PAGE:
More miserable evidence of how London is becoming too expensive for Londoners to live in: leaseholders from the Heygate Estate can't afford a home on the new developments and have moved as far as Slough, and it turns out that nearly 75% of new inner London home purchases in 2012 were by overseas investors.
Let's look first at the Heygate Estate. Leaseholders – in other words, people with an ex-council flat under Right to Buy (not always the original tenant by this stage) – were offered compensation in return for the place being torn down. A one bedroom flat was deemed to be worth around £93k, but studios in the new development, called Trafalgar Place, start at £330k. We did a property search and the cheapest currently on sale is a one bed at £355k, and for that you get 51m² of internal space: a 3.8m x 3.4m bedroom and open plan kitchen/living area. For £355k. Are you shitting us? No wonder the people who bought their own homes had little choice but to leave their community. The total provision for affordable housing (i.e., up to 80% of market rates) for the scheme is just 25%.
Another factor that's affecting Londoners' ability to afford somewhere to live is the creep of investment purchases. Foreign investors used to be interested mainly in high-end property, but the Financial Times has figures to suggest the weak pound is attracting buyers into more ordinary developments, bringing them into competition with middle income Londoners. It's a common practice for estate agents to sell homes "off plan", before construction begins, to investors in places like Singapore, Malaysia and Hong Kong. It's interesting that off-plan sales to "locals" for the Battersea Power Station development were described as "unprecedented" at 75%, before the rest were hoiked off to the Far East.
Developers argue that without foreign investment, banks would never agree the loans to allow construction to begin. This suggests to us that perhaps the government needs to step in and guarantee these kind of developments. We need high rates of housebuilding to crack the housing crisis, but not if most of it ends up belonging to non-Londoners.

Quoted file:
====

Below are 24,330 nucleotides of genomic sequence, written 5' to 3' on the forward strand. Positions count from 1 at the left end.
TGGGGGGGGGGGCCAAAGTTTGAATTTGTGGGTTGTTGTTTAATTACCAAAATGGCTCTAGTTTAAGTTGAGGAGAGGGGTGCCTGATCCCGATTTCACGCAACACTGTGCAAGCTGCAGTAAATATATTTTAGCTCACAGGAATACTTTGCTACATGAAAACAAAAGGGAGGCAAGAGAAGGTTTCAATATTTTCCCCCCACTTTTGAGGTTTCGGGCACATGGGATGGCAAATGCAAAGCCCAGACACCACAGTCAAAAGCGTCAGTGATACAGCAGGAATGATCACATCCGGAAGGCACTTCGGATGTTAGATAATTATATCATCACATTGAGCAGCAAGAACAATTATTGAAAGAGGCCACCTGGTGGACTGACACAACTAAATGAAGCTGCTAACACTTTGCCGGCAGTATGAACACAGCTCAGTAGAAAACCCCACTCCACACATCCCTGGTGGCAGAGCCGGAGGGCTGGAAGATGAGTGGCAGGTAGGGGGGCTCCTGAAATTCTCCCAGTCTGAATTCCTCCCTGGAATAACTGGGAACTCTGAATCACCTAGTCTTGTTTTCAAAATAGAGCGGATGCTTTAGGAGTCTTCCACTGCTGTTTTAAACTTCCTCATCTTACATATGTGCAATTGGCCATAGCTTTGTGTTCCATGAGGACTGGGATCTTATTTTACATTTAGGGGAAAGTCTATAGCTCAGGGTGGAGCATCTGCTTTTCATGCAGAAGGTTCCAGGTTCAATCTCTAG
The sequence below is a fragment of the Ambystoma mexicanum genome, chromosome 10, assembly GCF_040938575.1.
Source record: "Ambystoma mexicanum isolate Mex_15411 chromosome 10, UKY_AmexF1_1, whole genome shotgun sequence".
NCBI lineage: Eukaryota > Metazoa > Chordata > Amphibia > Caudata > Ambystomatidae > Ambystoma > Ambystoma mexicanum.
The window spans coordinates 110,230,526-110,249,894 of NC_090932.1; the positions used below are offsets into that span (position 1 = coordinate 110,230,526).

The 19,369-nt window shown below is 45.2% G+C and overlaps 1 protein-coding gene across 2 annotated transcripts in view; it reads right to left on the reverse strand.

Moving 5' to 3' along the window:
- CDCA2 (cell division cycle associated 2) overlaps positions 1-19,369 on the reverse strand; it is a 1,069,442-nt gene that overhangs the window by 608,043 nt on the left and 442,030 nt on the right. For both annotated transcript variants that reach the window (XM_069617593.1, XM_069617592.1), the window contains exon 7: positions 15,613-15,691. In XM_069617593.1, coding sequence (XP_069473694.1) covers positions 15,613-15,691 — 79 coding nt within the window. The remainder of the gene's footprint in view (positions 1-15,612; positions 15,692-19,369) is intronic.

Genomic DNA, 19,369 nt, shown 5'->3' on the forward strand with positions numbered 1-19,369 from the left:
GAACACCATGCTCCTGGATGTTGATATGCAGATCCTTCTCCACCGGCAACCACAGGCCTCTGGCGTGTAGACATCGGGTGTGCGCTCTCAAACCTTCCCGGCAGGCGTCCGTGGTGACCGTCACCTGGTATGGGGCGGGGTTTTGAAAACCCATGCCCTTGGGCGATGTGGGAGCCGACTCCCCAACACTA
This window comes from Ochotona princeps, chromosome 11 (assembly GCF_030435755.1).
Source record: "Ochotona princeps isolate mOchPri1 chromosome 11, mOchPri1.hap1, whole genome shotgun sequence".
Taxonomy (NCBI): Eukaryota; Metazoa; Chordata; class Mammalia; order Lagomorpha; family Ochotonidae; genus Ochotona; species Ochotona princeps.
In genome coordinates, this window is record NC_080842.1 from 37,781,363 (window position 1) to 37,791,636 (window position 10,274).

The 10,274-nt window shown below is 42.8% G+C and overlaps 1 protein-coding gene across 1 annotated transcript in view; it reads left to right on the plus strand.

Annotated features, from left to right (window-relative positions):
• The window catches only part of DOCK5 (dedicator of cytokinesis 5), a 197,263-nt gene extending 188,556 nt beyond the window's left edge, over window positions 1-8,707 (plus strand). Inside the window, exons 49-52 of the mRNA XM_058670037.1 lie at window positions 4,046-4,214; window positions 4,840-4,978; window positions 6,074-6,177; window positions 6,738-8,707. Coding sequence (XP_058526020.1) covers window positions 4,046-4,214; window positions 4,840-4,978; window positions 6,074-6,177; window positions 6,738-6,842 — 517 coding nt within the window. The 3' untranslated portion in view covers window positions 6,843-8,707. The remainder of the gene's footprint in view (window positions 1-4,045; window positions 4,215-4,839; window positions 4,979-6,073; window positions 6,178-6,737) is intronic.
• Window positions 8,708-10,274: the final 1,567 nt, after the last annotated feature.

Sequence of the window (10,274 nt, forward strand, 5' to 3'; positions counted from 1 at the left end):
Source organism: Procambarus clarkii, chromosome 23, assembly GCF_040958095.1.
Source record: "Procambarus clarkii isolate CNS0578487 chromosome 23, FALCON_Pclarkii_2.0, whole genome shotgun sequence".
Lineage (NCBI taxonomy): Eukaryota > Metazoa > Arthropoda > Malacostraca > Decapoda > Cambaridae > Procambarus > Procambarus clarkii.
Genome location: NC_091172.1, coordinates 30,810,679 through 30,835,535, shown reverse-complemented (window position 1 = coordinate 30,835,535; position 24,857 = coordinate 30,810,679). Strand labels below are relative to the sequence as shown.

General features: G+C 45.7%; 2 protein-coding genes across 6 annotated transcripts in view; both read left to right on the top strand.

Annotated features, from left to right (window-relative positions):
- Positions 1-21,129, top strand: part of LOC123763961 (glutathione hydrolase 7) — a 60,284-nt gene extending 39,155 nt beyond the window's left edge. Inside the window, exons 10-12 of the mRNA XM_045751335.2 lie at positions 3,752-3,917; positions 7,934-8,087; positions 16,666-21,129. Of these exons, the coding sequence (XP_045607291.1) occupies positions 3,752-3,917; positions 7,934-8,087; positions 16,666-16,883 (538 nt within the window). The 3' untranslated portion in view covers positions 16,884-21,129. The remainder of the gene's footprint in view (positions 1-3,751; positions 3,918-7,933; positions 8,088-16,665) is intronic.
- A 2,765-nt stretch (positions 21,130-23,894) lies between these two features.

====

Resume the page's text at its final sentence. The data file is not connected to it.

You might wonder why we're getting annoyed about all this overseas investment if it means London gets more homes. Well, with the Mayor rejecting reforms of the private rented sector and putting all his hopes of solving the housing crisis on building, it doesn't do us much good if the majority of these new homes are out of our hands before they're even built. Fewer homes available to buy means more people renting; but the UK isn't set up to cope with long term, or even lifetime, renters like the continent. We don't have protections like long, secure tenancies or caps on annual rent increases, so more renters means more people living without security and more transient communities. There's also some evidence that investors help push prices upwards.
Anything that inflates the, already ridiculous, market is a bad thing. People on low incomes already struggle to live here. In a recent article about gentrification, The Guardian quotes Dr Rowland Atkinson, an urban studies expert at York University, on the effect of dividing a city into rich and poor (in our case, inner and outer London), rather than mixed, areas:
"What you see now is that the central city becomes a playground for the rich. It feels insulated from social difference and from poverty. The physical structure of the city thereby supports a kind of social politics which is absented of debates about how we accommodate people who are different from ourselves."
And that's really not a London we want to live in.
Photo of the Heygate Estate by Mike T from the Londonist Flickr pool